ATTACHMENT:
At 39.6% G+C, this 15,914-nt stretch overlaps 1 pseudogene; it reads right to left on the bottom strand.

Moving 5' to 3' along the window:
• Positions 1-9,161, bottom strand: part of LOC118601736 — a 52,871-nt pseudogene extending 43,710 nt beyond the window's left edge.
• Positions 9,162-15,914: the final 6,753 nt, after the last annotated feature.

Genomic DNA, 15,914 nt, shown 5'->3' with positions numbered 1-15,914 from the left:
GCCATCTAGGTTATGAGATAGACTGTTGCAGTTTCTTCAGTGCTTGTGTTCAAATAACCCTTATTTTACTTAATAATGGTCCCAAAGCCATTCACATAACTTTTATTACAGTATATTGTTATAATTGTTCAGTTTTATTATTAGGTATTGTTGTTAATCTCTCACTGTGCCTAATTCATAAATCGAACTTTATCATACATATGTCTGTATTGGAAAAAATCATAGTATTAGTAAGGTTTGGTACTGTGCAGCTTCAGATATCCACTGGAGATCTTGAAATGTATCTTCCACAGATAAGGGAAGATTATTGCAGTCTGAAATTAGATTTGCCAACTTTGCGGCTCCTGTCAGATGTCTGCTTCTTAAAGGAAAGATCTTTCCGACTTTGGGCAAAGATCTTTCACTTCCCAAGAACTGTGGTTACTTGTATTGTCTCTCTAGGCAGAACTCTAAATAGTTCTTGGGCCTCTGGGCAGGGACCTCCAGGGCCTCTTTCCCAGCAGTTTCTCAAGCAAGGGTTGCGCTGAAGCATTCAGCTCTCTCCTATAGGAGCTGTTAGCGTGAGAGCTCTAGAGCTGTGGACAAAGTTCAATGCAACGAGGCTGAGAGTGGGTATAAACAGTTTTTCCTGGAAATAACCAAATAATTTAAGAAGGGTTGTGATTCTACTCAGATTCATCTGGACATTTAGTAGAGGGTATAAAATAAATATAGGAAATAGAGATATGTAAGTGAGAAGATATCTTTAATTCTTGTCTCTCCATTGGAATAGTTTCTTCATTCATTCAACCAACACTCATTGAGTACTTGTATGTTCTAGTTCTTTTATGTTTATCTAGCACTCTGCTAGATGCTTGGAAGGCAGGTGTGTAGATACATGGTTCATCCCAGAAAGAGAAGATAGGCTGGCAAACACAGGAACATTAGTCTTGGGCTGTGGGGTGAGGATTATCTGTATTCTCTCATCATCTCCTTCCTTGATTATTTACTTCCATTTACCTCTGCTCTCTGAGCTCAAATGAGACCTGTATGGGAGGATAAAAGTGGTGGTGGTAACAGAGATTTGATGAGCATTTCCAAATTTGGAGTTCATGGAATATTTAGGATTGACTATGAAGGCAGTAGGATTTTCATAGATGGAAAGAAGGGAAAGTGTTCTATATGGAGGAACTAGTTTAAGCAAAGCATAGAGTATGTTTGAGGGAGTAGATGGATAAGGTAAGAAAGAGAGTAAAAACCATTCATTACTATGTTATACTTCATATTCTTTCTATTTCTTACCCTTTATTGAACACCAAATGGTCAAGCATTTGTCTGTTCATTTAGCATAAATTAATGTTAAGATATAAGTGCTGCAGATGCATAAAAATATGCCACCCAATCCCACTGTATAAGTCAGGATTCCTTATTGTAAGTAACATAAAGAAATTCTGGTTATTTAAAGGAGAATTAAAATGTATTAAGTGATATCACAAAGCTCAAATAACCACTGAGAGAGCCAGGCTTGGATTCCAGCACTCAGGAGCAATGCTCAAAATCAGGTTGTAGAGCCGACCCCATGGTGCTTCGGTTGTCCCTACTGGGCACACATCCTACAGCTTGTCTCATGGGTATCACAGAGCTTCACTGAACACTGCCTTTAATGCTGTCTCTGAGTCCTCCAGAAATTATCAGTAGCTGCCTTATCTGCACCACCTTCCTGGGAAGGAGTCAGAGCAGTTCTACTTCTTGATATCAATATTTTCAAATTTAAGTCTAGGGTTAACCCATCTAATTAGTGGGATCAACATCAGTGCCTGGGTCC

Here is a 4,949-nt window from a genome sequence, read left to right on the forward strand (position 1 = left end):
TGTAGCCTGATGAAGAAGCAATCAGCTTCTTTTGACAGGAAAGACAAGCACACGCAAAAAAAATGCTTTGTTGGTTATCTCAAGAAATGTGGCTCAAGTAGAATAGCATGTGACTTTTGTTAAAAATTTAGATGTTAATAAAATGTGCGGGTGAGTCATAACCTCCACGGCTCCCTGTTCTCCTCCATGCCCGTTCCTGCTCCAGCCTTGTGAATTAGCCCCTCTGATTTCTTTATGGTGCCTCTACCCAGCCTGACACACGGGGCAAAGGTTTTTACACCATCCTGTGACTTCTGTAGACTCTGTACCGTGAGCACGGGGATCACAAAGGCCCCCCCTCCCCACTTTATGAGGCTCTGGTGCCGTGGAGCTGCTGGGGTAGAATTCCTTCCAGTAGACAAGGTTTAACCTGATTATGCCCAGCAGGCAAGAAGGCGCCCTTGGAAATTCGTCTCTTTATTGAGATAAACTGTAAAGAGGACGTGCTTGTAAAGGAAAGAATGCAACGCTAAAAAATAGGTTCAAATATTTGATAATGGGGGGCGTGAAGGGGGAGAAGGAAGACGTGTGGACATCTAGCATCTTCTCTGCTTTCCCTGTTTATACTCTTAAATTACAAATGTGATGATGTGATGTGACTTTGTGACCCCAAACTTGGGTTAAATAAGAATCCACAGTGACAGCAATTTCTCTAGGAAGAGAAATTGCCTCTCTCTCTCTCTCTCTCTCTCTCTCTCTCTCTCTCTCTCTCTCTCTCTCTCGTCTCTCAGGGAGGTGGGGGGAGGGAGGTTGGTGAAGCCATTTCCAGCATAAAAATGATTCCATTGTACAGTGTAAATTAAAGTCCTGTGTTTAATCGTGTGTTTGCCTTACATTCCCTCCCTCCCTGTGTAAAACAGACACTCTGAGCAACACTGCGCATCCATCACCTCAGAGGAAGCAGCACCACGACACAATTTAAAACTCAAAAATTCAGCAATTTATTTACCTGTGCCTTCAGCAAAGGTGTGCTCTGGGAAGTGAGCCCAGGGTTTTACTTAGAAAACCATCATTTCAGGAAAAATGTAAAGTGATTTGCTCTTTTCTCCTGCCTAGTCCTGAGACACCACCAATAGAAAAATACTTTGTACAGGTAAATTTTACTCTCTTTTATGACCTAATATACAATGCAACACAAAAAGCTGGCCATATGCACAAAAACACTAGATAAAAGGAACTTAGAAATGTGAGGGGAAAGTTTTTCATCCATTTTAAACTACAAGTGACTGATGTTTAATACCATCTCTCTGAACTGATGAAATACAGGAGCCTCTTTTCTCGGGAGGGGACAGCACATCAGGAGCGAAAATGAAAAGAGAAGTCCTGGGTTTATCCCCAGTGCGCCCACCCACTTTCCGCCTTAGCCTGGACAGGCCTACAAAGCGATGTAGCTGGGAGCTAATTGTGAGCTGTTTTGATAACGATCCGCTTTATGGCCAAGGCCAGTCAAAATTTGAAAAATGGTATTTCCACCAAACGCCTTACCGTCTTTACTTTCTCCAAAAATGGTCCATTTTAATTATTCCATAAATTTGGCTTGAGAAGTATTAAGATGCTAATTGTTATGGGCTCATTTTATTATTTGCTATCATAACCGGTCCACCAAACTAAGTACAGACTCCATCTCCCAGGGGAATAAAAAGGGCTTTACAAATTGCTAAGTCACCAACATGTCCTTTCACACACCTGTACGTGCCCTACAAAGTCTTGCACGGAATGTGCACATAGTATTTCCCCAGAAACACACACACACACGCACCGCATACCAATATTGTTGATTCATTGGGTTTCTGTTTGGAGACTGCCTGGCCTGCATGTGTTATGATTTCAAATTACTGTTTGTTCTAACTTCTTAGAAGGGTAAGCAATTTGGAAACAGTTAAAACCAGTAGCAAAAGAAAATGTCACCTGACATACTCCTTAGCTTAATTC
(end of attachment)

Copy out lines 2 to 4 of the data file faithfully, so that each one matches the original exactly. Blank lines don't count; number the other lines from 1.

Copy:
Moving 5' to 3' along the window:
• Positions 1-9,161, bottom strand: part of LOC118601736 — a 52,871-nt pseudogene extending 43,710 nt beyond the window's left edge.
• Positions 9,162-15,914: the final 6,753 nt, after the last annotated feature.